Apr. 12, 2019

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Legislative Report

#Listrak\DateStampLong#   The latest news from the State Capitol

Mark Your Calendars
My office will be hosting a number of events in the coming several weeks.

An evening News & Brews will be held on Wednesday, April 24, from 5-7 p.m., at All Saints Brewery, 1602 Route 119, Greensburg. This will be an opportunity to discuss state-related issues. Pizza and beverages will be provided. Alcoholic beverages will be available at attendees’ own expense. Please RSVP by April 18 by calling 724-834-6400.

A morning Coffee Talk will be held on Friday, May 10, from 8-10 a.m., at Carbon Volunteer Fire Department, 421 Juniper St., Greensburg. This will be another opportunity to discuss state-related issues. Please RSVP by May 8 by calling 724-834-6400.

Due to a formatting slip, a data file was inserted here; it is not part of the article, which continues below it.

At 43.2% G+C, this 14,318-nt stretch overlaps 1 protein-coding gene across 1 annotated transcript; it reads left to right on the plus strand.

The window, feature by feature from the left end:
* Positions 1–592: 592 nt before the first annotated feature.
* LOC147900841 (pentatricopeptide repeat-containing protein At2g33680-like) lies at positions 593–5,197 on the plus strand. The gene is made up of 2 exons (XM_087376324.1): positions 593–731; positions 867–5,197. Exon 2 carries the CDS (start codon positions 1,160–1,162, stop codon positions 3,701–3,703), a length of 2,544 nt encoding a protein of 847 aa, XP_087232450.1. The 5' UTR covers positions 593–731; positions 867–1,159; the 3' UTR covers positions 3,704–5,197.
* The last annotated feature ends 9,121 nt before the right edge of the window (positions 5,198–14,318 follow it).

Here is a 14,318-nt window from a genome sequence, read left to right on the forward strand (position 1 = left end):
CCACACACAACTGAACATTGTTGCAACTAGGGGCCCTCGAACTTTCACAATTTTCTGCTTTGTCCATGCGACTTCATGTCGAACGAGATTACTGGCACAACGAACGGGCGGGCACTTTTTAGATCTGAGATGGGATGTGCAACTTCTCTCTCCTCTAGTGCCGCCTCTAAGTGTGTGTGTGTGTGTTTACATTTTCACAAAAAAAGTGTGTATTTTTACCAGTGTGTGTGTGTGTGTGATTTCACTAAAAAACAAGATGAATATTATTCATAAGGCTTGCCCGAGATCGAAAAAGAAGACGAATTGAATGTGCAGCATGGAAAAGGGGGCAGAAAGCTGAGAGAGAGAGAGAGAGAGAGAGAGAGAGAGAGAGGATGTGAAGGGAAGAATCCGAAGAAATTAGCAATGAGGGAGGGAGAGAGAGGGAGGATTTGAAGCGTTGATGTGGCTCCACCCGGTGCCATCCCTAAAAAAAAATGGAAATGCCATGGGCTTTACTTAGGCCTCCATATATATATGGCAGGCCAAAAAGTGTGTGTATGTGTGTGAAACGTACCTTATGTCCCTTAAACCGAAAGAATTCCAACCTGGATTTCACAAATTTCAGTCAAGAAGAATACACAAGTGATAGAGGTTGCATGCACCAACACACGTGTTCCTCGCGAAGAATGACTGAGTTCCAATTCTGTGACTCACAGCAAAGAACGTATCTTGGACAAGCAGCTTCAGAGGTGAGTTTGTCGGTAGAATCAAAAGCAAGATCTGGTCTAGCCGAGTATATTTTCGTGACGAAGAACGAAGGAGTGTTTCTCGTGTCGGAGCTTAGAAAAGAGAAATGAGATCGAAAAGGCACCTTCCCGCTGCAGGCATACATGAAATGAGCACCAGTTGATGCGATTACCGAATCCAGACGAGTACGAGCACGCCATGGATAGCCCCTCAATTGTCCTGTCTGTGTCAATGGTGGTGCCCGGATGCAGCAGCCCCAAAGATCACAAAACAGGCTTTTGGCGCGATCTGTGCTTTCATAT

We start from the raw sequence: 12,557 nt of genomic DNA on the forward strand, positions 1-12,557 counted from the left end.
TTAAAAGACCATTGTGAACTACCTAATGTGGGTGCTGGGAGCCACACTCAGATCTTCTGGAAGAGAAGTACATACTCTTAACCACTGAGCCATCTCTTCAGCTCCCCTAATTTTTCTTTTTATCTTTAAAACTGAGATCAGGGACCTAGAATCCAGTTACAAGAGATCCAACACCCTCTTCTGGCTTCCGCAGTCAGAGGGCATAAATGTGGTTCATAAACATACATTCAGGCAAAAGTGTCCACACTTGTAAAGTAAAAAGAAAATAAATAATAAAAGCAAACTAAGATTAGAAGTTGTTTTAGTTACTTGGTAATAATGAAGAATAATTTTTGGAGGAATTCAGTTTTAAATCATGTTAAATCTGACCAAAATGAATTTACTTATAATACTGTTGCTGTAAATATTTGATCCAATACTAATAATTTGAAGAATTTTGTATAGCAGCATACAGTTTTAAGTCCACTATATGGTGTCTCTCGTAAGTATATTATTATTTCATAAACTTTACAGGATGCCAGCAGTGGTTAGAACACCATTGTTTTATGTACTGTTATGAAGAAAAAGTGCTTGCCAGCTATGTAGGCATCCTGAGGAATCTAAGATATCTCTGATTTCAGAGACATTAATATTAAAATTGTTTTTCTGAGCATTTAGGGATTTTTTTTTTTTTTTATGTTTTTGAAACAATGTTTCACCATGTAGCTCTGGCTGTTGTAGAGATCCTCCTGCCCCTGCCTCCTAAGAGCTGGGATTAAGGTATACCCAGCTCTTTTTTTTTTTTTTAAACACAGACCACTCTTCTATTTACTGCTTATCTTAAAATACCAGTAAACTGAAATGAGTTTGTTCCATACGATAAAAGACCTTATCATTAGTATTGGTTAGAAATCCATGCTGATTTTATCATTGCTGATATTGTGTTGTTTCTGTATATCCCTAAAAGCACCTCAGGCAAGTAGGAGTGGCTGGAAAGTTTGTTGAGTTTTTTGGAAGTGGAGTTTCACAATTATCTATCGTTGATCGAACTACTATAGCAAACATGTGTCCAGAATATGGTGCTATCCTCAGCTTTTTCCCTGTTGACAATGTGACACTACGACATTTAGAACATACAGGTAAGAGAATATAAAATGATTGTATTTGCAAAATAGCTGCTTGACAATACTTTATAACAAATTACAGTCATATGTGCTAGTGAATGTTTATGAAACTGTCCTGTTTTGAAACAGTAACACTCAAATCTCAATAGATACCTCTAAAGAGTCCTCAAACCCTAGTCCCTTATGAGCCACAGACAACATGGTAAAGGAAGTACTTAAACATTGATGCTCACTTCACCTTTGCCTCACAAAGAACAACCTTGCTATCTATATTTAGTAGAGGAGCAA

My annual Senior Expo is scheduled for Thursday, May 16, from 10 a.m. to 1 p.m., at the Delmont Volunteer Fire Department, 2360 State Route 66, Delmont. A wide variety of vendors and exhibitors will be available from local, state, federal and nonprofit organizations to answer questions on health care, insurance, nutrition, personal safety and much more.
                                          

Nuclear Bailout Discussions Heating Up in Harrisburg
This week the battle over a nuclear bailout intensified during the first of three House Consumer Affairs Committee hearings. While I have great respect for our former Gov. Tom Ridge, I disagree with his perspective on this issue.